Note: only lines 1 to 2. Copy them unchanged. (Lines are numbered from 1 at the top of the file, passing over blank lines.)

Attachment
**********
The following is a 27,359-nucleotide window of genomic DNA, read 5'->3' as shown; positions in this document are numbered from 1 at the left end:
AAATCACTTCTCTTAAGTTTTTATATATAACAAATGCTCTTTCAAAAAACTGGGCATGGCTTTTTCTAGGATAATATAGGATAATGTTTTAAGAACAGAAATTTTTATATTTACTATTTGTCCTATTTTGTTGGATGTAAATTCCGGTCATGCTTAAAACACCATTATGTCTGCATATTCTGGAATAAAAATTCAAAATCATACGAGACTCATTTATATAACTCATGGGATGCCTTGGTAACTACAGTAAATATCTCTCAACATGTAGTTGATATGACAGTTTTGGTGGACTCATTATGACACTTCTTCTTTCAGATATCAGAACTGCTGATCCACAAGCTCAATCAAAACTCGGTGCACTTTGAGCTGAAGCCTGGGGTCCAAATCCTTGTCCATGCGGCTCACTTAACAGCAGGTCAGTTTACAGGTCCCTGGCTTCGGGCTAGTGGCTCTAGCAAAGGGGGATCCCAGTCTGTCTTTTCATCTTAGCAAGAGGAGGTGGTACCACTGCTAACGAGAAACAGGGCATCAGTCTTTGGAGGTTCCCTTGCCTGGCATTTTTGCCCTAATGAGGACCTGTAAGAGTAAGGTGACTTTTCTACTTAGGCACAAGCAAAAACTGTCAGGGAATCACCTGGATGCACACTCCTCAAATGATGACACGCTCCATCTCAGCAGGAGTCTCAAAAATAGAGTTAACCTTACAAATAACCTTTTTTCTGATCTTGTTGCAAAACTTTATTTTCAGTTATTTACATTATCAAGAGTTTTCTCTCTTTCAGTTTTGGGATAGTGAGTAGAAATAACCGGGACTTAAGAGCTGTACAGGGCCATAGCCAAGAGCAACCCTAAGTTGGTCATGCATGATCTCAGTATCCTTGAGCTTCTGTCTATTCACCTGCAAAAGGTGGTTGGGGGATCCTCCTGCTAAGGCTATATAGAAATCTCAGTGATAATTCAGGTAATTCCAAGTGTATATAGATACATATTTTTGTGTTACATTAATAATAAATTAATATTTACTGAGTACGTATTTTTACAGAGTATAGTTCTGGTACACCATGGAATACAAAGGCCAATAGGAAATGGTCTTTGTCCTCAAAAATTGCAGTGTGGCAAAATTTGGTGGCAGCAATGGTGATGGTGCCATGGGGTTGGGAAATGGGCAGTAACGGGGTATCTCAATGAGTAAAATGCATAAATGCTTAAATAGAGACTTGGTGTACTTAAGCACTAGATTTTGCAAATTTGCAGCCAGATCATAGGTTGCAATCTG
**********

The following is a 27,359-nucleotide window of genomic DNA, read 5'->3' as shown; positions in this document are numbered from 1 at the left end:
AAATCACTTCTCTTAAGTTTTTATATATAACAAATGCTCTTTCAAAAAACTGGGCATGGCTTTTTCTAGGATAATATAGGATAATGTTTTAAGAACAGAAATTTTTATATTTACTATTTGTCCTATTTTGTTGGATGTAAATTCCGGTCATGCTTAAAACACCATTATGTCTGCATATTCTGGAATAAAAATTCAAAATCATACGAGACTCATTTATATAACTCATGGGATGCCTTGGTAACTACAGTAAATATCTCTCAACATGTAGTTGATATGACAGTTTTGGTGGACTCATTATGACACTTCTTCTTTCAGATATCAGAACTGCTGATCCACAAGCTCAATCAAAACTCGGTGCACTTTGAGCTGAAGCCTGGGGTCCAAATCCTTGTCCATGCGGCTCACTTAACAGCAGGTCAGTTTACAGGTCCCTGGCTTCGGGCTAGTGGCTCTAGCAAAGGGGGATCCCAGTCTGTCTTTTCATCTTAGCAAGAGGAGGTGGTACCACTGCTAACGAGAAACAGGGCATCAGTCTTTGGAGGTTCCCTTGCCTGGCATTTTTGCCCTAATGAGGACCTGTAAGAGTAAGGTGACTTTTCTACTTAGGCACAAGCAAAAACTGTCAGGGAATCACCTGGATGCACACTCCTCAAATGATGACACGCTCCATCTCAGCAGGAGTCTCAAAAATAGAGTTAACCTTACAAATAACCTTTTTTCTGATCTTGTTGCAAAACTTTATTTTCAGTTATTTACATTATCAAGAGTTTTCTCTCTTTCAGTTTTGGGATAGTGAGTAGAAATAACCGGGACTTAAGAGCTGTACAGGGCCATAGCCAAGAGCAACCCTAAGTTGGTCATGCATGATCTCAGTATCCTTGAGCTTCTGTCTATTCACCTGCAAAAGGTGGTTGGGGGATCCTCCTGCTAAGGCTATATAGAAATCTCAGTGATAATTCAGGTAATTCCAAGTGTATATAGATACATATTTTTGTGTTACATTAATAATAAATTAATATTTACTGAGTACGTATTTTTACAGAGTATAGTTCTGGTACACCATGGAATACAAAGGCCAATAGGAAATGGTCTTTGTCCTCAAAAATTGCAGTGTGGCAAAATTTGGTGGCAGCAATGGTGATGGTGCCATGGGGTTGGGAAATGGGCAGTAACGGGGTATCTCAATGAGTAAAATGCATAAATGCTTAAATAGAGACTTGGTGTACTTAAGCACTAGATTTTGCAAATTTGCAGCCAGATCATAGGTTGCAATCTG